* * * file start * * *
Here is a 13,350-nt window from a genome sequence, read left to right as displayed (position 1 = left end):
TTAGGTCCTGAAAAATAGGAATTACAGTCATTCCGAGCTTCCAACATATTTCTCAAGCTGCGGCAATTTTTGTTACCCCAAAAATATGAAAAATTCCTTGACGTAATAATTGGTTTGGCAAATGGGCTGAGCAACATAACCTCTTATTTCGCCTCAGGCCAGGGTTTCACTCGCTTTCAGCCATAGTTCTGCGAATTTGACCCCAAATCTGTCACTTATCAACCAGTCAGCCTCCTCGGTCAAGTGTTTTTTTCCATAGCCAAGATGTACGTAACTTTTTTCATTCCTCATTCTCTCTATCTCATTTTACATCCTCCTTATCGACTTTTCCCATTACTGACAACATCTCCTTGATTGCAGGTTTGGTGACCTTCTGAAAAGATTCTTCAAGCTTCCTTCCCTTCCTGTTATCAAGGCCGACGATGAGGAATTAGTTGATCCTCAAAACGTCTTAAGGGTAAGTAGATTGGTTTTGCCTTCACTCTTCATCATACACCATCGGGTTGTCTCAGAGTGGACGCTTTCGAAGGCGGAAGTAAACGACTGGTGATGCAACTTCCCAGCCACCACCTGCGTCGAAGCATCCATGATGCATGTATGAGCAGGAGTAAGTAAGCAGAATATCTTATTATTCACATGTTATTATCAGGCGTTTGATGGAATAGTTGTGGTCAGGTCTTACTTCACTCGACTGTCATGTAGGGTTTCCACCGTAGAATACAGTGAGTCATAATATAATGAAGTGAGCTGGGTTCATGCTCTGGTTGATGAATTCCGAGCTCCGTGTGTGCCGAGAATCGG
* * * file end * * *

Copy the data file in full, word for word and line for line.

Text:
Here is a 13,350-nt window from a genome sequence, read left to right as displayed (position 1 = left end):
TTAGGTCCTGAAAAATAGGAATTACAGTCATTCCGAGCTTCCAACATATTTCTCAAGCTGCGGCAATTTTTGTTACCCCAAAAATATGAAAAATTCCTTGACGTAATAATTGGTTTGGCAAATGGGCTGAGCAACATAACCTCTTATTTCGCCTCAGGCCAGGGTTTCACTCGCTTTCAGCCATAGTTCTGCGAATTTGACCCCAAATCTGTCACTTATCAACCAGTCAGCCTCCTCGGTCAAGTGTTTTTTTCCATAGCCAAGATGTACGTAACTTTTTTCATTCCTCATTCTCTCTATCTCATTTTACATCCTCCTTATCGACTTTTCCCATTACTGACAACATCTCCTTGATTGCAGGTTTGGTGACCTTCTGAAAAGATTCTTCAAGCTTCCTTCCCTTCCTGTTATCAAGGCCGACGATGAGGAATTAGTTGATCCTCAAAACGTCTTAAGGGTAAGTAGATTGGTTTTGCCTTCACTCTTCATCATACACCATCGGGTTGTCTCAGAGTGGACGCTTTCGAAGGCGGAAGTAAACGACTGGTGATGCAACTTCCCAGCCACCACCTGCGTCGAAGCATCCATGATGCATGTATGAGCAGGAGTAAGTAAGCAGAATATCTTATTATTCACATGTTATTATCAGGCGTTTGATGGAATAGTTGTGGTCAGGTCTTACTTCACTCGACTGTCATGTAGGGTTTCCACCGTAGAATACAGTGAGTCATAATATAATGAAGTGAGCTGGGTTCATGCTCTGGTTGATGAATTCCGAGCTCCGTGTGTGCCGAGAATCGG